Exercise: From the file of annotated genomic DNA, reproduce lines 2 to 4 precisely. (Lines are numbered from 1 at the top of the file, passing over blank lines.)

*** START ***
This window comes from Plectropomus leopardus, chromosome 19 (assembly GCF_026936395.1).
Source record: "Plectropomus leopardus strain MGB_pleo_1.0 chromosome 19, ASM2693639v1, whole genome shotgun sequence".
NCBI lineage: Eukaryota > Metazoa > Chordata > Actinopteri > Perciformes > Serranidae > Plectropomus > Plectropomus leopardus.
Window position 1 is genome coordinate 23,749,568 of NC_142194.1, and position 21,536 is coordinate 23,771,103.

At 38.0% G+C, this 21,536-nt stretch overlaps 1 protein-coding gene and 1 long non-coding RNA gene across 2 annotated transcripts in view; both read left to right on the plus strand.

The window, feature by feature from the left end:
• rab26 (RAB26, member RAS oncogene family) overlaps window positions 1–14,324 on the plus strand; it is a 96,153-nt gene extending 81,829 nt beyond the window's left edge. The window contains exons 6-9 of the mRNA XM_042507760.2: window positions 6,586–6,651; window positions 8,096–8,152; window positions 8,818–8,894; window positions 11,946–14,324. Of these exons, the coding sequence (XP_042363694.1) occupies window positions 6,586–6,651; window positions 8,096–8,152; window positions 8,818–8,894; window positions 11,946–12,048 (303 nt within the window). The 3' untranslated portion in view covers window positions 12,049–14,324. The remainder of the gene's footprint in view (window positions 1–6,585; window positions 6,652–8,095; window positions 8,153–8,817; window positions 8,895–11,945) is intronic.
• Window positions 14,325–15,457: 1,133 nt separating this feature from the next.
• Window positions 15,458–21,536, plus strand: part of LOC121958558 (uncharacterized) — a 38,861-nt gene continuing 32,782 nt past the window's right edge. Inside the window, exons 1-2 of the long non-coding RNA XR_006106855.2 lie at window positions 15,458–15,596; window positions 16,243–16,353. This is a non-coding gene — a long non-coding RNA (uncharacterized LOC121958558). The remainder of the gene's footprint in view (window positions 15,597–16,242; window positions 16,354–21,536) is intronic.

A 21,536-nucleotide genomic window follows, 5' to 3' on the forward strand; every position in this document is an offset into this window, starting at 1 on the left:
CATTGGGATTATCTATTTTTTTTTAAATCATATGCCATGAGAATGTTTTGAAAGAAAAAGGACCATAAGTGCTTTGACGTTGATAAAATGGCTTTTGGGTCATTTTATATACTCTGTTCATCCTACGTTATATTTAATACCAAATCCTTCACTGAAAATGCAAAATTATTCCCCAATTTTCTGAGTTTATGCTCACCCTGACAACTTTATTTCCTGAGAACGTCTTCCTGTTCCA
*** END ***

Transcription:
Source record: "Plectropomus leopardus strain MGB_pleo_1.0 chromosome 19, ASM2693639v1, whole genome shotgun sequence".
NCBI lineage: Eukaryota > Metazoa > Chordata > Actinopteri > Perciformes > Serranidae > Plectropomus > Plectropomus leopardus.
Window position 1 is genome coordinate 23,749,568 of NC_142194.1, and position 21,536 is coordinate 23,771,103.